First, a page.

It makes me think of the old baseball song that we love to sing during the seventh inning stretch: “Take me out to the ball game. Take me out with the crowd…let me root, root, root for the home team….”  The song conjures up images of a stadium filled with people cheering on their team.  Whether it’s their local professional team or their kid’s little league team, the crowd is standing and cheering and rooting for their home team.  And, it is often the cheering of the crowd that fills that team with the energy and confidence they need to keep on playing, even when they find themselves down in the score, facing a strong opponent.  It can be the cheering of the crowd that causes that team to turn around a game or even pull out a miracle win.  One can never underestimate the power of a crowd cheering for their home team!

In the book of Hebrews we read these words, Therefore, since we are surrounded by such a great cloud of witnesses, let us throw off everything that hinders and the sin that so easily entangles. And let us run with perseverance the race marked out for us….” (Hebrews 12:1 – NIV)  It’s a picture of a stadium filled with people cheering on those who yet running the race—we might say, playing the game.  They are the saints of old who have lived a life of faith and have since received their reward. Now they are in that heavenly stadium cheering us on, encouraging us to keep on going—to keep on playing even when the opponent may be strong or the score may not be in our favor.  It’s a heavenly crowd cheering on their home team. And, we who are currently living our lives as people of faith, we are that home team!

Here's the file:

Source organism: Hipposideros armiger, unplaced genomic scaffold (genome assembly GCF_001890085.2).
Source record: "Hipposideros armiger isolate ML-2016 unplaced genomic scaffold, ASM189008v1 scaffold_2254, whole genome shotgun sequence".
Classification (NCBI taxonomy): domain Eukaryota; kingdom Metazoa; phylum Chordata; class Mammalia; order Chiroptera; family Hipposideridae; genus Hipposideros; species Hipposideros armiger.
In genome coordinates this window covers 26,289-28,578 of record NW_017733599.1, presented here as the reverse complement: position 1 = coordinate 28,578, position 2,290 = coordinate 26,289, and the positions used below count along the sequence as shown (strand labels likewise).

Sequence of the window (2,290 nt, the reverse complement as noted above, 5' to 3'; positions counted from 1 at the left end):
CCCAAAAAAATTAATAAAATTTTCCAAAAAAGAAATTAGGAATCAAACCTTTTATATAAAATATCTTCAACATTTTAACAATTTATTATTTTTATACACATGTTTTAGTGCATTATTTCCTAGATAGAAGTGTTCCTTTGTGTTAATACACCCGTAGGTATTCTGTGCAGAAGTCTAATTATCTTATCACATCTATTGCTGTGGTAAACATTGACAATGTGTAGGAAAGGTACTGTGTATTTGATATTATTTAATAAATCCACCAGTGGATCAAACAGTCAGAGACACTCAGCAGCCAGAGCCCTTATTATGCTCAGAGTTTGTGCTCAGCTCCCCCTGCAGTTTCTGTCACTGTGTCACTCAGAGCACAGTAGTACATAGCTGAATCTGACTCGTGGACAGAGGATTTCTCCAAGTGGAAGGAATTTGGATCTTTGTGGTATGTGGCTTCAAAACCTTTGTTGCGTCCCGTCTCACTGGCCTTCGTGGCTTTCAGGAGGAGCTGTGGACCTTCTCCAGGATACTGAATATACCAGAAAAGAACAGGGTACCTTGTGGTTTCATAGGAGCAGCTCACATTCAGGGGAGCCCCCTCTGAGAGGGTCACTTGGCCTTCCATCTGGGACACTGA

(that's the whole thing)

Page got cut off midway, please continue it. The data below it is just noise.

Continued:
You may be struggling today in some way, even feeling a bit discouraged. You may be tired, feeling as if you are currently behind in the score. The temptation to give up on your faith may be great. But, be encouraged today.  Keep on running the race of faith. Stay in the game. You’ve got a stadium of people cheering you on!  After all, you’re on their home team!